| CRIMINAL JUSTICE
By Royal Calkins
The family of the latest inmate to die in the Monterey County Jail plans to seek a second autopsy after the Sheriff’s Office procedure couldn’t determine the cause of death, seemingly a suicide.
Twenty-nine-year-old David Sand, a longtime mental health patient, was found dead in his cell early Saturday. He was lying in a pool of his own blood but officials told the family after an autopsy that they didn’t know if he had died from blood loss or possibly a drug overdose. Results of toxicology tests often take weeks or longer, and the county’s official autopsy findings can take much longer. Another inmate, Carlos Chavez, purportedly suffocated himself in the jail last April and sheriff’s officials have said they don’t expect to have his autopsy report available until next April.
David Sand’s father, well-known Carmel Valley Realtor Eric Sand, said Wednesday that his son had been in and out of jails and mental health treatment for years. He said David had been in the Salinas jail since about June and that there were no indications that he had been receiving any type of psychiatric help. Eric Sand said he did not know yet whether David was under a suicide watch that would require jail deputies to check on him regularly.
Chavez should have been on a suicide watch before he allegedly killed himself by stuffing toilet paper down his throat and up his nose, but he apparently was not, according to Sheriff’s Office employees.
David Sand was found on the floor of his cell about 3:45 a.m. Saturday. Jail officials told the family that he was unresponsive when he was sent to a hospital, where he was pronounced deceased. The jail staff told the family he had slashed blood vessels in his leg or legs and appeared to have been trying to use the blood to write something on the cell wall.
Eric Sand said his son had been a heavy drug user for years. He said a sheriff’s detective told him that drugs “are rampant” in the jail, so an overdose can’t be ruled out.
Young Sand, a triplet, grew up in Carmel Valley and attended Carmel High School before graduating in 2012 from the district’s continuation school. His father said his psychiatric issues surfaced when he was about 15 and that he had rotated in and out of jails and other facilities ever since.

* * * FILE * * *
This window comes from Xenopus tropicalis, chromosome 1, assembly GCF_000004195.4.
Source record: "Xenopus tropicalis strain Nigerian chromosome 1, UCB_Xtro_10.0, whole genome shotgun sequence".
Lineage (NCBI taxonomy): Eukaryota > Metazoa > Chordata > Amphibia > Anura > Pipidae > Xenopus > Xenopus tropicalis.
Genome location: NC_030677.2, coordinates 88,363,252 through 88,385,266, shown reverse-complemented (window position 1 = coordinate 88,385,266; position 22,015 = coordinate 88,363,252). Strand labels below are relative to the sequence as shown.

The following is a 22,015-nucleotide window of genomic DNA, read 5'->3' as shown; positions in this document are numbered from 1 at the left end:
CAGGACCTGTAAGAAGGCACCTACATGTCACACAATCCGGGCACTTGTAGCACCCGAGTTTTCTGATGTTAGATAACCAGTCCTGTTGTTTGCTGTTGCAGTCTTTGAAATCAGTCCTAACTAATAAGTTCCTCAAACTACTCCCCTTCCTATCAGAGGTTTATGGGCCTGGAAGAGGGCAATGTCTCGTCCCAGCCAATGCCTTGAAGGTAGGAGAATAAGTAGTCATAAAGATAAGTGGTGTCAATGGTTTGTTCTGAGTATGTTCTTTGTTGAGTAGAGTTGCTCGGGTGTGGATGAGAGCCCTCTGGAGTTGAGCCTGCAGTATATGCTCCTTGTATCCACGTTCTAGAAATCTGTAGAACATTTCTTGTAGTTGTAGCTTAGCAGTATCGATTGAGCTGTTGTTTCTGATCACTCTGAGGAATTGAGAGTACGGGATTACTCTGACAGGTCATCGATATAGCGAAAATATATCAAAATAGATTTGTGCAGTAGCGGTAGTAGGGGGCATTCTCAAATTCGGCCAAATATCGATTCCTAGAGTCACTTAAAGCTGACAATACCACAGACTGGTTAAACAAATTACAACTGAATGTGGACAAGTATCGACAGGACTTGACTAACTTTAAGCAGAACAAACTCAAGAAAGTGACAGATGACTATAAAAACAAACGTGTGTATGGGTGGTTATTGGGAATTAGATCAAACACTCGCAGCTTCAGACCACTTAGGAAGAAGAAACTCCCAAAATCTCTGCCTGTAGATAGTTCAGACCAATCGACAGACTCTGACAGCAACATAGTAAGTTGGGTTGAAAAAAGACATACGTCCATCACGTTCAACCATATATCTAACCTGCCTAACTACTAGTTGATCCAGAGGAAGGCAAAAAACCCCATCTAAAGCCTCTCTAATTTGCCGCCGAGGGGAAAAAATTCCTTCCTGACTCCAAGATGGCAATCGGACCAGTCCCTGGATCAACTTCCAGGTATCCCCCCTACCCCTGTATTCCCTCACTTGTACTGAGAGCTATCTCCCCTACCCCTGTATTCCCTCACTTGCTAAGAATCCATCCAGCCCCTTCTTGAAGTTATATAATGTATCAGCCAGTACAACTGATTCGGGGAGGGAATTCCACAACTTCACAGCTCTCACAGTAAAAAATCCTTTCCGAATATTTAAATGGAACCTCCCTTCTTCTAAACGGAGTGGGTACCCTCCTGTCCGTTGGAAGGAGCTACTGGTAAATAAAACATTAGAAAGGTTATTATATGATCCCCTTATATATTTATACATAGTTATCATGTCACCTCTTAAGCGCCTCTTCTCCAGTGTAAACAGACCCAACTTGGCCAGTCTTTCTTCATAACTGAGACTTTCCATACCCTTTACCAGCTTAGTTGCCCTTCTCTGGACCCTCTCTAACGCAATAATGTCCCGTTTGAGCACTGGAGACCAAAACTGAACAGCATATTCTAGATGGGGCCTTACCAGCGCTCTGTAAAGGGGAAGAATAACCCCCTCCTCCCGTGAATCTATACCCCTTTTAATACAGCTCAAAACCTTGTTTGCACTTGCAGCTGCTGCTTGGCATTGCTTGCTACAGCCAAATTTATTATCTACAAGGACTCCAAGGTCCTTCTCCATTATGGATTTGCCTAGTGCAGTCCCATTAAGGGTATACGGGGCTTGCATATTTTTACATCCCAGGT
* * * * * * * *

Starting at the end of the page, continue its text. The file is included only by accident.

“He was a sweet boy who lost touch with reality,” said his father.
Several of his arrests were for drug offenses and probation violations, according to his father. In recent years he was arrested for allegedly assaulting a police officer in Stanislaus County and a jail staffer in Santa Clara County. He said a Stanislaus County judge sentenced him to 18 months in jail without making provisions for psychiatric treatment but that the sentence was reduced by a third when he was transferred to Monterey County on a jail hold.
Eric Sand said the family was arranging another autopsy and another set of blood tests. He added that he had been in touch with county officials to ask that they ensure an honest investigation. He said that from what he has read about previous deaths, he feared that his son’s death might not be handled professionally.
“I’m determined to get to the bottom of this,” he declared.
Jail deaths are investigated by the coroner’s office, which is part of the Sheriff’s Office, and by the detective division of the Sheriff’s Office. Although coroner’s officials in other jurisdictions say they routinely investigate events leading up to the death as well as determining the cause of death, Monterey County coroner’s representatives have said their only role is to determine the cause of deaths, not what led up to them.
Last month Monterey County and its jail medical provider, Wellpath, agreed to pay $2.5 million to settle a lawsuit filed by the family of another schizophrenia patient, Rafael Ramirez Lara, 57, of Greenfield. According to the lawsuit filed in federal court, Lara was in the jail on and off for about eight months without receiving any psychiatrist treatment. He was found dead in his cell in December 2019 after he apparently consumed so much water that his electrolyte balance was fatally disturbed. The Sheriff’s Office ruled his death a suicide.
In that case, a rookie jail deputy stepped over a pool of water coming from Lara’s cell twice before Lara’s death but failed to enter the cell to check on him. According to sources in the jail, no one was disciplined in connection with the death and the deputy who failed to enter the cell was not questioned as part of the detective division investigation.
Deaths and other issues in the jail, including escapes and rapes of inmates, were issues in the just-concluded sheriff’s race, in which Marina Police Chief Tina Nieto trounced sheriff’s Capt. Joe Moses, who is in charge of the jail.
Moses and acting Undersheriff John Thornburg didn’t respond to emails from Voices on Wednesday asking if Sand was on a suicide watch and where he was housed. His father and a family friend said Sand was being held by himself in a cell designed for two but they did not know what section of the jail he was in.
Moses told Monterey County Weekly that he could not comment. He referred the paper’s questions to County Counsel Les Girard, who said that he could not comment yet but that all the circumstances surrounding the death were unknown, according to the Weekly.
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